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I've used a good number of CP/M-80 machines in my time and I still have a few. One machine I used to use and enjoy working on was the NCR Decision Mate V but I've never owned one.

The build quality is very high. Much better than most. It has pixel graphics, a solid expansion system, good floppy capacity and a hard disk.

The only downer is that they are rare and expensive but great if you can find one.


Cheers,

Andy.
 

per

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I have both 8256 and 8512 Amstrad "Joyce" machines and an AMX mouse. The interface slips over the edge connector. The 8256 has twin drives, one of which is double sided. I thought I'd get it out and have a play and I think it is very slow. You can see it updating the screen a character at a time. I mean, you can follow the screen update horizontally with your eyes which is to my mind really terrible.
The Amstrads don't have any text-mode in hardware, so every character has to be drawn as bitmap graphics. It's a lot more flexible but the tradeoff is as you mention; display update speed.

When not outputing to the screen, it should be as fast as any other 4MHz Z80 machine.
 

geoffm3

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The Amstrads don't have any text-mode in hardware, so every character has to be drawn as bitmap graphics. It's a lot more flexible but the tradeoff is as you mention; display update speed.

When not outputing to the screen, it should be as fast as any other 4MHz Z80 machine.

I suppose the other tradeoff (for back then) would be greater need for RAM vs the CRTC/Character ROM route.
 

Chuck(G)

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I suppose the other tradeoff (for back then) would be greater need for RAM vs the CRTC/Character ROM route.

It's actually what you want for Wapro mode--I suspect that the ability to have several fonts on the screen was viewed as a necessity. I don't know if it was done, but prop spacing would have been possible. Speaking of which, does anyone know of any real systems that used the Intel character controller chip that varied the dot clock to change the width of individual characters?
 

JonB

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Good point about the screen! As far as I can see, the bitmap was not used for multiple fonts in Locoscript (the WP that came with it). It just acts like a normal character based interface, only slower.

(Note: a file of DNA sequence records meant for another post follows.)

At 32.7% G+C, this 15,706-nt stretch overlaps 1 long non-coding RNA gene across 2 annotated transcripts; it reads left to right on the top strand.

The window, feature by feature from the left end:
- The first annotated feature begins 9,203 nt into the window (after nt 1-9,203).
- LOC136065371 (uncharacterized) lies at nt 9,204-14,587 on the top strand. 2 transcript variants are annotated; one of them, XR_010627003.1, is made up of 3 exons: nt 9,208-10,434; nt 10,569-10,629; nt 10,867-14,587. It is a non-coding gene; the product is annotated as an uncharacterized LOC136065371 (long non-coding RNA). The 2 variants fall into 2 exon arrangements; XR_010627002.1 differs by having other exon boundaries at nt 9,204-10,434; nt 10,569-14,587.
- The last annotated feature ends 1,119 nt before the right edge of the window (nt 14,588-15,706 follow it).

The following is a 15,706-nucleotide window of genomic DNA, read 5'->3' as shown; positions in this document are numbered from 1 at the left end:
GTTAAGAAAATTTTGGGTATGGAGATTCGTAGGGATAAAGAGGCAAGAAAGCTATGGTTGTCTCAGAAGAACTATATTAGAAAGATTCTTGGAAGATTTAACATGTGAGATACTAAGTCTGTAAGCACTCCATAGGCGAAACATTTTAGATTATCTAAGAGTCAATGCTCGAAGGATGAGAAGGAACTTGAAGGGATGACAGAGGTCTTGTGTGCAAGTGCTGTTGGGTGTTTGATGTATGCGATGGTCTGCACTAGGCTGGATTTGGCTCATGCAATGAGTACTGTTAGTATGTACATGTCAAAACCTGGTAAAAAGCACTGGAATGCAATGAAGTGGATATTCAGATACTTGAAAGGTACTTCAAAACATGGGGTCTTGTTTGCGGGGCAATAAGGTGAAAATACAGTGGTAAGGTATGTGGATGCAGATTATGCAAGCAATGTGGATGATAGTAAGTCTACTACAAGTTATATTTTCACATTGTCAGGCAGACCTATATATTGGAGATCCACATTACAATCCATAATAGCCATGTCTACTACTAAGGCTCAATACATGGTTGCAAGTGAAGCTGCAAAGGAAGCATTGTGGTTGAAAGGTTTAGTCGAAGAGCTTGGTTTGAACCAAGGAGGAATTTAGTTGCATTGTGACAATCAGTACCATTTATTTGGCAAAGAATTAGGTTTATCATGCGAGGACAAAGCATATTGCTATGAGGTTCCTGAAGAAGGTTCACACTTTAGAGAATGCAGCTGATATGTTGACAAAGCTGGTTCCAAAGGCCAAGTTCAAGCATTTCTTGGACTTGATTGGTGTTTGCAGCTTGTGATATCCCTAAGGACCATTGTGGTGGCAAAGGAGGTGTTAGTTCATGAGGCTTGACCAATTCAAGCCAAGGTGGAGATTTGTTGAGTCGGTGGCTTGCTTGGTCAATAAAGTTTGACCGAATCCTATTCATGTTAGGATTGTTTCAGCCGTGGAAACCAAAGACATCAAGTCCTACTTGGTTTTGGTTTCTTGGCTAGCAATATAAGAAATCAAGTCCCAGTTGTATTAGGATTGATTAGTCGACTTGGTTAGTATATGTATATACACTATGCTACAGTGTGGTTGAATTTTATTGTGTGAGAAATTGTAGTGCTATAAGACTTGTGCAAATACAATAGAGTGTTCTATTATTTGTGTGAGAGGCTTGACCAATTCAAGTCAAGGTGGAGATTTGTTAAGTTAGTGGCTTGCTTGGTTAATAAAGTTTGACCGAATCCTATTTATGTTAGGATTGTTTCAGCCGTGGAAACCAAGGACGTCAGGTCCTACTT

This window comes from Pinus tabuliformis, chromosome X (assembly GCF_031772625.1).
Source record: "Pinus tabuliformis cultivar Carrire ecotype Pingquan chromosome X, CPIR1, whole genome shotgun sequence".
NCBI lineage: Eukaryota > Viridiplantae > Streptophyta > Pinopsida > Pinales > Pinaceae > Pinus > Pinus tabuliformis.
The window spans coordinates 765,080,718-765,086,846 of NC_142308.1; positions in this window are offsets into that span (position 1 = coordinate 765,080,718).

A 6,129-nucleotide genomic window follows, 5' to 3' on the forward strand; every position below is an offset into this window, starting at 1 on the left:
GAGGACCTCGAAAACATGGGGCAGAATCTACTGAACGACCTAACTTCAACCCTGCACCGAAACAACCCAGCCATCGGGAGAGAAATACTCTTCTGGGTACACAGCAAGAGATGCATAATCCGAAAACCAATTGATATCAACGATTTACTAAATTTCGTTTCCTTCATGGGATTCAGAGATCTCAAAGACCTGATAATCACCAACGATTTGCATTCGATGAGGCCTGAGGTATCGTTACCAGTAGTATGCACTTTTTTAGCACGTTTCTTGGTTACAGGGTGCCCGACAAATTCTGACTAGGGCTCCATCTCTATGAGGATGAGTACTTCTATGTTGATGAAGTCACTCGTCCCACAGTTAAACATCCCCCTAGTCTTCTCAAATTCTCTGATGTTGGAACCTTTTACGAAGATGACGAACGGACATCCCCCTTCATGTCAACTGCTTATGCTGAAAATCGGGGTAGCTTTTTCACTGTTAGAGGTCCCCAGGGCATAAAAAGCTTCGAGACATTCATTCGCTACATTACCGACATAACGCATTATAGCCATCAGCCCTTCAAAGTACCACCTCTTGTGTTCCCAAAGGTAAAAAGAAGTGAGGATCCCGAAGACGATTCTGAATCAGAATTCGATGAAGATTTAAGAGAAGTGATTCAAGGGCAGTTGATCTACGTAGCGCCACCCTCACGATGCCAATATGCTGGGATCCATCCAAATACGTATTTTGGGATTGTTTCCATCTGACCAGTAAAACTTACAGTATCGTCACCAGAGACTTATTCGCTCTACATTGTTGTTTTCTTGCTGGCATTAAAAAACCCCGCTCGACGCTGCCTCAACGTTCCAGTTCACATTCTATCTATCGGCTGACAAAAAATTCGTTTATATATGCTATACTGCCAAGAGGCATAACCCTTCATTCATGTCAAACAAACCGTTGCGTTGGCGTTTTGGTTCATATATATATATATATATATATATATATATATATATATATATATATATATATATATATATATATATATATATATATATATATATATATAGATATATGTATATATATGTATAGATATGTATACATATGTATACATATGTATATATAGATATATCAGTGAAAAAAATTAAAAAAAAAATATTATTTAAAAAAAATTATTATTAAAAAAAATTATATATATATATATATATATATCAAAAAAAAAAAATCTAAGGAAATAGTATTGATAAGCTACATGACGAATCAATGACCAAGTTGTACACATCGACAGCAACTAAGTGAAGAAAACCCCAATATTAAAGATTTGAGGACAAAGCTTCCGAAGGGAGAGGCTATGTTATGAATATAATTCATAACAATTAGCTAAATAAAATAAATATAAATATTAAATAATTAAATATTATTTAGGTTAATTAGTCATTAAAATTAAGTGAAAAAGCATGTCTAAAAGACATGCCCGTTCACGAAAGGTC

There were some games for it, and also some desktops (really, "program launchers") that used the mouse. Don't forget these machines had 256k RAM (512 on the 8512) which were used for a RAMdisk in CP/M but when running directly (without CP/M as Locoscript does) you can page it.

Interesting factoid: the screen implements "roller RAM" which is a lookup table that tells you where each line begins. You can get some interesting effects (other than scrolling) by manipulating this table.
 

Tor

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I liked the BASIS-108 back in the day. That was the Apple clone in a box you could jump up and down on, with 128K RAM and Z80 built-in. Two floppy drives. Could handle both Apple and CP/M disks. Came with CP/M Plus and full DRI documentation. Separate low-profile full keyboard. I wish I had one of those computers but I was too late when they were disposed of. An Apple and a CP/M 3 computer in one nice box made a flexible useful system. I used one for a satellite tracking setup I wrote, it ran continuously for about ten years.
 
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glitch

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Tor indirectly brings up another decent CP/M system: an Apple II with a CP/M softcard. Not the fastest, but it does run CP/M as well as Apple software! Don't expect to directly exchange disks with anything other than more Apple II CP/M users, though.
 

tezza

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Chuck(G)

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Tor indirectly brings up another decent CP/M system: an Apple II with a CP/M softcard. Not the fastest, but it does run CP/M as well as Apple software! Don't expect to directly exchange disks with anything other than more Apple II CP/M users, though.

Dig up a Micro Solutions MatchPoint PC card and you can format, read and write those on a PC using both Apple DOS and CP/M--MS included a copy of Uniform tailored to the card. The USPS bought those by the caselot.
 

1ST1

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If you want a very special CP/M machine of very good hardware design and quality, try to get Olivetti ETV 250/300/350. But for 300/350 take care that you also get the fitting typewriter from the Olivetti ET 22x/11x series with the optional serial interface as these act as keyboard and daisywheel printer for the ETV system. The ETV 250 has everything included. ETV 250/350 are 3,5 inch disk based and 300 is 5,25 inch. But all of these ETV systems are a 'bit' unusual... :)

Another thing I still remember as an interesting CP/M machine was the Olympia Boss. See klick. Olivetti also provided a Z80 CP/M card for their famous M24 PC (AT&T 6300, Xerox 6060).